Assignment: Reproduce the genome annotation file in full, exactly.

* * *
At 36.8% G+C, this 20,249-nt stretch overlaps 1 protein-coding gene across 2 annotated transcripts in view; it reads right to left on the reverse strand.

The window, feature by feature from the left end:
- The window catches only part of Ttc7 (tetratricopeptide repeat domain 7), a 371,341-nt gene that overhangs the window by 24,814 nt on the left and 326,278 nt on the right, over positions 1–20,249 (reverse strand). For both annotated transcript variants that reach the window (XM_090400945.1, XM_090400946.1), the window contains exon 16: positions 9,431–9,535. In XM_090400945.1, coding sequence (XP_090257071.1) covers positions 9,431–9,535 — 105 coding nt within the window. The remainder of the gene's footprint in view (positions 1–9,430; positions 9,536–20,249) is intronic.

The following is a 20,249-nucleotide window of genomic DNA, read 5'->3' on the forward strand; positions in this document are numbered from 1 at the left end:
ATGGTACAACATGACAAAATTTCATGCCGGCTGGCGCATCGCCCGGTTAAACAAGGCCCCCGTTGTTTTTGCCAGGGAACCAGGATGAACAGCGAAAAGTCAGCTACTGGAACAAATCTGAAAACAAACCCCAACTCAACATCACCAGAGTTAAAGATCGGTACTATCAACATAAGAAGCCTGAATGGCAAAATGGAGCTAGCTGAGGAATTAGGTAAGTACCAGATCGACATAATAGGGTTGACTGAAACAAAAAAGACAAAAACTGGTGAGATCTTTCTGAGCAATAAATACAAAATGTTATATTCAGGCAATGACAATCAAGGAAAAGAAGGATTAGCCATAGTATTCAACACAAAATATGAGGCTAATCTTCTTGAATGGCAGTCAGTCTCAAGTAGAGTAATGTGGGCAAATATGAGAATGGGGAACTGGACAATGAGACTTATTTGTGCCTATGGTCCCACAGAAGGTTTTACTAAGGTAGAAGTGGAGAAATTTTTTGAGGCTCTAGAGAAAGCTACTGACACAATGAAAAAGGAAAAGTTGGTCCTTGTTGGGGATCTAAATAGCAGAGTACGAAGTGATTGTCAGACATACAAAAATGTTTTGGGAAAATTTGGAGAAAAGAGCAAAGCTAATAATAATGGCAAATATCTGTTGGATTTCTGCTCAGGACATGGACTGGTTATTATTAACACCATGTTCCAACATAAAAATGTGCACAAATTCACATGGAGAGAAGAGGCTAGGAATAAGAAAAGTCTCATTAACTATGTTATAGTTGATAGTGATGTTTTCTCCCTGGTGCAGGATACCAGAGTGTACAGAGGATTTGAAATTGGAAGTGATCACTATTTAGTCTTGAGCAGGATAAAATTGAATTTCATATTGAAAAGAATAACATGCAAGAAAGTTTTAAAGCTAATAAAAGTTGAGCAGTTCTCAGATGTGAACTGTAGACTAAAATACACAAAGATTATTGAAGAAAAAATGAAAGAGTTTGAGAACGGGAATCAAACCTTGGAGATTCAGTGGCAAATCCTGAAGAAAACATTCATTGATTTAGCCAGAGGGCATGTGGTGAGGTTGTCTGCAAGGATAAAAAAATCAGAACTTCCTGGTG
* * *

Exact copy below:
At 36.8% G+C, this 20,249-nt stretch overlaps 1 protein-coding gene across 2 annotated transcripts in view; it reads right to left on the reverse strand.

The window, feature by feature from the left end:
- The window catches only part of Ttc7 (tetratricopeptide repeat domain 7), a 371,341-nt gene that overhangs the window by 24,814 nt on the left and 326,278 nt on the right, over positions 1–20,249 (reverse strand). For both annotated transcript variants that reach the window (XM_090400945.1, XM_090400946.1), the window contains exon 16: positions 9,431–9,535. In XM_090400945.1, coding sequence (XP_090257071.1) covers positions 9,431–9,535 — 105 coding nt within the window. The remainder of the gene's footprint in view (positions 1–9,430; positions 9,536–20,249) is intronic.

The following is a 20,249-nucleotide window of genomic DNA, read 5'->3' on the forward strand; positions in this document are numbered from 1 at the left end:
ATGGTACAACATGACAAAATTTCATGCCGGCTGGCGCATCGCCCGGTTAAACAAGGCCCCCGTTGTTTTTGCCAGGGAACCAGGATGAACAGCGAAAAGTCAGCTACTGGAACAAATCTGAAAACAAACCCCAACTCAACATCACCAGAGTTAAAGATCGGTACTATCAACATAAGAAGCCTGAATGGCAAAATGGAGCTAGCTGAGGAATTAGGTAAGTACCAGATCGACATAATAGGGTTGACTGAAACAAAAAAGACAAAAACTGGTGAGATCTTTCTGAGCAATAAATACAAAATGTTATATTCAGGCAATGACAATCAAGGAAAAGAAGGATTAGCCATAGTATTCAACACAAAATATGAGGCTAATCTTCTTGAATGGCAGTCAGTCTCAAGTAGAGTAATGTGGGCAAATATGAGAATGGGGAACTGGACAATGAGACTTATTTGTGCCTATGGTCCCACAGAAGGTTTTACTAAGGTAGAAGTGGAGAAATTTTTTGAGGCTCTAGAGAAAGCTACTGACACAATGAAAAAGGAAAAGTTGGTCCTTGTTGGGGATCTAAATAGCAGAGTACGAAGTGATTGTCAGACATACAAAAATGTTTTGGGAAAATTTGGAGAAAAGAGCAAAGCTAATAATAATGGCAAATATCTGTTGGATTTCTGCTCAGGACATGGACTGGTTATTATTAACACCATGTTCCAACATAAAAATGTGCACAAATTCACATGGAGAGAAGAGGCTAGGAATAAGAAAAGTCTCATTAACTATGTTATAGTTGATAGTGATGTTTTCTCCCTGGTGCAGGATACCAGAGTGTACAGAGGATTTGAAATTGGAAGTGATCACTATTTAGTCTTGAGCAGGATAAAATTGAATTTCATATTGAAAAGAATAACATGCAAGAAAGTTTTAAAGCTAATAAAAGTTGAGCAGTTCTCAGATGTGAACTGTAGACTAAAATACACAAAGATTATTGAAGAAAAAATGAAAGAGTTTGAGAACGGGAATCAAACCTTGGAGATTCAGTGGCAAATCCTGAAGAAAACATTCATTGATTTAGCCAGAGGGCATGTGGTGAGGTTGTCTGCAAGGATAAAAAAATCAGAACTTCCTGGTG